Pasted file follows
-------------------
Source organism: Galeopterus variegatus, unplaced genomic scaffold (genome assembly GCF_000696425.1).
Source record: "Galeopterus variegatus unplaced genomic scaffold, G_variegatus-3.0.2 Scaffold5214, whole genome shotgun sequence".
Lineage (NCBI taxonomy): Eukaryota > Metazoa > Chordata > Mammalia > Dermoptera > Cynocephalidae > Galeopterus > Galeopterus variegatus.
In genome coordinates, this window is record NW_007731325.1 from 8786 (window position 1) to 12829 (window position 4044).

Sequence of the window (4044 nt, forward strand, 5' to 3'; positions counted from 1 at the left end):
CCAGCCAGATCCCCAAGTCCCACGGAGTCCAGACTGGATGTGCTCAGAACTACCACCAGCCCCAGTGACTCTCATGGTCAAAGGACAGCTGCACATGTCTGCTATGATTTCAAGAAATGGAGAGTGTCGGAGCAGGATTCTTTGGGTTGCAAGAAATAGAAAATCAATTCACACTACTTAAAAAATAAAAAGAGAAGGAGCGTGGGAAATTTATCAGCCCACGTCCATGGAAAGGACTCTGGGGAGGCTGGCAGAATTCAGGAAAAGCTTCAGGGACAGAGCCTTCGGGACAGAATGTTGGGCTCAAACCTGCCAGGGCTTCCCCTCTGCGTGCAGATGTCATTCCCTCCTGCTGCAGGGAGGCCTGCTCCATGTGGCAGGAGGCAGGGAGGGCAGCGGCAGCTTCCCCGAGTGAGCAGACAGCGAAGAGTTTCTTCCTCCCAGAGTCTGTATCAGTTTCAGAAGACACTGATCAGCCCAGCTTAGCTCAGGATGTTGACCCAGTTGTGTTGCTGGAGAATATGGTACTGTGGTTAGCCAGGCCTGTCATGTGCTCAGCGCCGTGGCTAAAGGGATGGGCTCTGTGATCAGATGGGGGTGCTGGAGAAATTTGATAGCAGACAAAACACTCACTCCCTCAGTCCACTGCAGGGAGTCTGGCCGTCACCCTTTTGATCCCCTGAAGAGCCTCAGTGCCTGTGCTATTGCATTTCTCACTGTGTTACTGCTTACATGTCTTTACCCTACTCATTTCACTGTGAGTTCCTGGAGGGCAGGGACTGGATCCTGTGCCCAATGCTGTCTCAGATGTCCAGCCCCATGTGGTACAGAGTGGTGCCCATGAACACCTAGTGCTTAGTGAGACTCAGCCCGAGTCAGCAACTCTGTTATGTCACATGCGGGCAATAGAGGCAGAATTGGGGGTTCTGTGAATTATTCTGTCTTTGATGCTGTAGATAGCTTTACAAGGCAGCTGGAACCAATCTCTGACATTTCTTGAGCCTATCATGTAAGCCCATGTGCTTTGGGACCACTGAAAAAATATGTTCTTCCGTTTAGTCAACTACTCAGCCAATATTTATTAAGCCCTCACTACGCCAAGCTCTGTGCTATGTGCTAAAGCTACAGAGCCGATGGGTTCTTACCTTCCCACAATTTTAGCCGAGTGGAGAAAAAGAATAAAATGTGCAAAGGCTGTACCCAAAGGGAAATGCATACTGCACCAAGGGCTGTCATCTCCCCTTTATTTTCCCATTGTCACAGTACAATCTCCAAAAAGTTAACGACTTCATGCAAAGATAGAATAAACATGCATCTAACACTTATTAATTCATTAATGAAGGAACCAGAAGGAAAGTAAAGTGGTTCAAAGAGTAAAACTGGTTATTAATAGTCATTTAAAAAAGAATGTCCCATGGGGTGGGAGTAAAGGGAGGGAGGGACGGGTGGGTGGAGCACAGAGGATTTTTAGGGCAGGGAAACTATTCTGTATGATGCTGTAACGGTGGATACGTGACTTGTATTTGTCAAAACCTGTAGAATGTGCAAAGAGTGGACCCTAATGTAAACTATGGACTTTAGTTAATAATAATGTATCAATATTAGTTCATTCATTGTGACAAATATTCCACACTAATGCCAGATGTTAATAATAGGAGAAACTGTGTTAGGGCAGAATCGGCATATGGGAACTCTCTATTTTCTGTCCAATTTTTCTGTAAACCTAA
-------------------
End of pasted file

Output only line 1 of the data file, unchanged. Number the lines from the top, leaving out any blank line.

Source organism: Galeopterus variegatus, unplaced genomic scaffold (genome assembly GCF_000696425.1).